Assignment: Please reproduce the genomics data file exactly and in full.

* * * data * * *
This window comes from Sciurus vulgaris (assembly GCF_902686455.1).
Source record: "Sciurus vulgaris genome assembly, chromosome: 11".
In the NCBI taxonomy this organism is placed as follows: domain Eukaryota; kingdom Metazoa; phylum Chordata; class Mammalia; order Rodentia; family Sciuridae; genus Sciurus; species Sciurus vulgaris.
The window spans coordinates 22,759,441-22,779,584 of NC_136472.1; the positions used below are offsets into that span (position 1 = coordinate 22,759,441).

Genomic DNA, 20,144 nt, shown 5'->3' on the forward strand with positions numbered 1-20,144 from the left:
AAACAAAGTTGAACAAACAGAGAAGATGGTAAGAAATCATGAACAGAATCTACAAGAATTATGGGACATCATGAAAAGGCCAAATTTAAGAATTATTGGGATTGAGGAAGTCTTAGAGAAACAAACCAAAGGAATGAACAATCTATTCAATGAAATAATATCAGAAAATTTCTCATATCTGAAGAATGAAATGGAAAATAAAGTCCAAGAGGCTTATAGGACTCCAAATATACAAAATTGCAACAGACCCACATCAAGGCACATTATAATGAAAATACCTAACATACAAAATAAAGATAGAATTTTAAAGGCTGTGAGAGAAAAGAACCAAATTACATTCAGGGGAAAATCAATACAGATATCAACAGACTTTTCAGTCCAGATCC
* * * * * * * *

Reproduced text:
This window comes from Sciurus vulgaris (assembly GCF_902686455.1).
Source record: "Sciurus vulgaris genome assembly, chromosome: 11".
In the NCBI taxonomy this organism is placed as follows: domain Eukaryota; kingdom Metazoa; phylum Chordata; class Mammalia; order Rodentia; family Sciuridae; genus Sciurus; species Sciurus vulgaris.
The window spans coordinates 22,759,441-22,779,584 of NC_136472.1; the positions used below are offsets into that span (position 1 = coordinate 22,759,441).

Genomic DNA, 20,144 nt, shown 5'->3' on the forward strand with positions numbered 1-20,144 from the left:
AAACAAAGTTGAACAAACAGAGAAGATGGTAAGAAATCATGAACAGAATCTACAAGAATTATGGGACATCATGAAAAGGCCAAATTTAAGAATTATTGGGATTGAGGAAGTCTTAGAGAAACAAACCAAAGGAATGAACAATCTATTCAATGAAATAATATCAGAAAATTTCTCATATCTGAAGAATGAAATGGAAAATAAAGTCCAAGAGGCTTATAGGACTCCAAATATACAAAATTGCAACAGACCCACATCAAGGCACATTATAATGAAAATACCTAACATACAAAATAAAGATAGAATTTTAAAGGCTGTGAGAGAAAAGAACCAAATTACATTCAGGGGAAAATCAATACAGATATCAACAGACTTTTCAGTCCAGATCC